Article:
The municipality of Ljungby in Sweden has announced the opening of the Cliff Burton Museum, a partially government-funded building set up as a tribute to the late Metallica bassist.
Burton lost his life in a coach crash near Ljungby in 1986, while Metallica were touring Europe with Anthrax. A memorial stone was installed near the crash site by the band's Swedish fanclub a decade ago, and the area regularly attracts metal fans keen to honor his memory.
The museum will include pictures, albums, posters and tickets, along with interviews and photos from the first photographer at the crash site – Lennart Wennberg of the newspaper Expressen – plus a film of recollections from first responders at the crash scene.
Other exhibits include a stage that recreates Metallica’s last gig with Burton in Stockholm, with copies of the bass and drum kit he and Lars Ulrich used.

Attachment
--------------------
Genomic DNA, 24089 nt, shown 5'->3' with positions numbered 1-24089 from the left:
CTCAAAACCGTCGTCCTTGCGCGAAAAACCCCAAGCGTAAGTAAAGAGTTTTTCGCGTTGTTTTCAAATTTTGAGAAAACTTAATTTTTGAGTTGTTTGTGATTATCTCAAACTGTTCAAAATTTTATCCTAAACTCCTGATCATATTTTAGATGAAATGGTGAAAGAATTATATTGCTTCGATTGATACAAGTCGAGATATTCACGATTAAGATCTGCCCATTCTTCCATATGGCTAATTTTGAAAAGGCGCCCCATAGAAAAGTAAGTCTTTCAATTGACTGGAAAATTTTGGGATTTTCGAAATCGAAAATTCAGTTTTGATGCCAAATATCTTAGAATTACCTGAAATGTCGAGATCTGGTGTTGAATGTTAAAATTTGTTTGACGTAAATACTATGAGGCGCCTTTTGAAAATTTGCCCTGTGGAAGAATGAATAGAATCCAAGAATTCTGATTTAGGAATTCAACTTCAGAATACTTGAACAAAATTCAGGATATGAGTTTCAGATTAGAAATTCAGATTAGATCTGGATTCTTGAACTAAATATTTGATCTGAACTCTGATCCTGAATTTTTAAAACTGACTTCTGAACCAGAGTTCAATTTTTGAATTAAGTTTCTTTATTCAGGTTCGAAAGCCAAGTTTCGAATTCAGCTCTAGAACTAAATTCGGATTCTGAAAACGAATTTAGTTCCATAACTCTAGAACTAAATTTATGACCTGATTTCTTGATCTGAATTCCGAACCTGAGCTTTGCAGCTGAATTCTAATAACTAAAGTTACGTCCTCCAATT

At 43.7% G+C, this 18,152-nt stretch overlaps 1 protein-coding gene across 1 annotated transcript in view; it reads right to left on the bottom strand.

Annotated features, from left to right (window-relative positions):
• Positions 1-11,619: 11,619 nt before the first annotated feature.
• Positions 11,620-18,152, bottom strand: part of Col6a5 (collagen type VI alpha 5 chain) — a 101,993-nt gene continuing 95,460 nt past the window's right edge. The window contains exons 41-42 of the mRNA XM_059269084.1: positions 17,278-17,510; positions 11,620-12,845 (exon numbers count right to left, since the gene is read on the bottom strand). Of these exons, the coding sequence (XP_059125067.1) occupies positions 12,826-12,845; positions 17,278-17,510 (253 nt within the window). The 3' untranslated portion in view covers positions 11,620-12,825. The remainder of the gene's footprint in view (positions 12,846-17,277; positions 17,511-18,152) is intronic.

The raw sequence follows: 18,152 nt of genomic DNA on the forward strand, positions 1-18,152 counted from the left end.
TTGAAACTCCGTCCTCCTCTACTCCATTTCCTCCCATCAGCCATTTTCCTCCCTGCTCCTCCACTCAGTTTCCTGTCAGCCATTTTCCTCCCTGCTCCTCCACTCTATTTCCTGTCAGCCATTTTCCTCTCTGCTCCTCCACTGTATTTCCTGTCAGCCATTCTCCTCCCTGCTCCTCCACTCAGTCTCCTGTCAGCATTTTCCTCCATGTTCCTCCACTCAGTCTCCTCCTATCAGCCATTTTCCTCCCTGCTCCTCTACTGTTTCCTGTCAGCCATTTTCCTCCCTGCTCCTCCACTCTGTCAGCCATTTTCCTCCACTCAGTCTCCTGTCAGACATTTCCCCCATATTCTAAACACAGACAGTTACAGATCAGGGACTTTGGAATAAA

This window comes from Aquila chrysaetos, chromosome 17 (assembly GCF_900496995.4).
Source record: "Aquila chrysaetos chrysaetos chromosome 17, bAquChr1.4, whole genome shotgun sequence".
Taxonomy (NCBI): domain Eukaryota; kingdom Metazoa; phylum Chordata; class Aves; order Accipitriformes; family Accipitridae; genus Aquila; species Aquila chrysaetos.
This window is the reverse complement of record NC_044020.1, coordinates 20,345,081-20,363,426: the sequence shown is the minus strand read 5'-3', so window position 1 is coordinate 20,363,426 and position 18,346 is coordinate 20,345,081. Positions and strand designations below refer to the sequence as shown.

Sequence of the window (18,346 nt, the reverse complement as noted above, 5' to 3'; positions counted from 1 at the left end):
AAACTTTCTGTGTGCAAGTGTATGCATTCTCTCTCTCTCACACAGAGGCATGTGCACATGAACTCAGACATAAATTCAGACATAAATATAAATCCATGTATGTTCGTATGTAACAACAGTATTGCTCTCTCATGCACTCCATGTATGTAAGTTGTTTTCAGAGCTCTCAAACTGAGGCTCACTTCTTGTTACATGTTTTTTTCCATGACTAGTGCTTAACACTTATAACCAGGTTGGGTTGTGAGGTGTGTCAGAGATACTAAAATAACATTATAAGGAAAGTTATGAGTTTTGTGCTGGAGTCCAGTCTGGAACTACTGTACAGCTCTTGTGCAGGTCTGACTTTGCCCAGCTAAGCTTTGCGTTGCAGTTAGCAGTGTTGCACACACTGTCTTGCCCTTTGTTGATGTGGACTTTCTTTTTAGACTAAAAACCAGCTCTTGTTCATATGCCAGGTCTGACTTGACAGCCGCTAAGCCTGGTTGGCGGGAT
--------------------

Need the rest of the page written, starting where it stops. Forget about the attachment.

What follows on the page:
As the organisers tell GW, “We primarily want to honor Cliff Burton, who died so tragically in the middle of his career, and talk about who he was as a person and a musician.
“Our second main purpose is to create a meeting place for all those who seek the memorial site in the small community of Dörarp. We want to continue the fine work that the fans started when they started raising funds to make Cliff's memorial stone.”
Details of the Museum's launch event on Saturday 14 May can be found on Instagram. Bass Player magazine editor Joel McIver, who wrote a 2009 biography on Burton featuring a foreword by Metallica guitarist Kirk Hammett, will be delivering a talk on the late icon's life and work.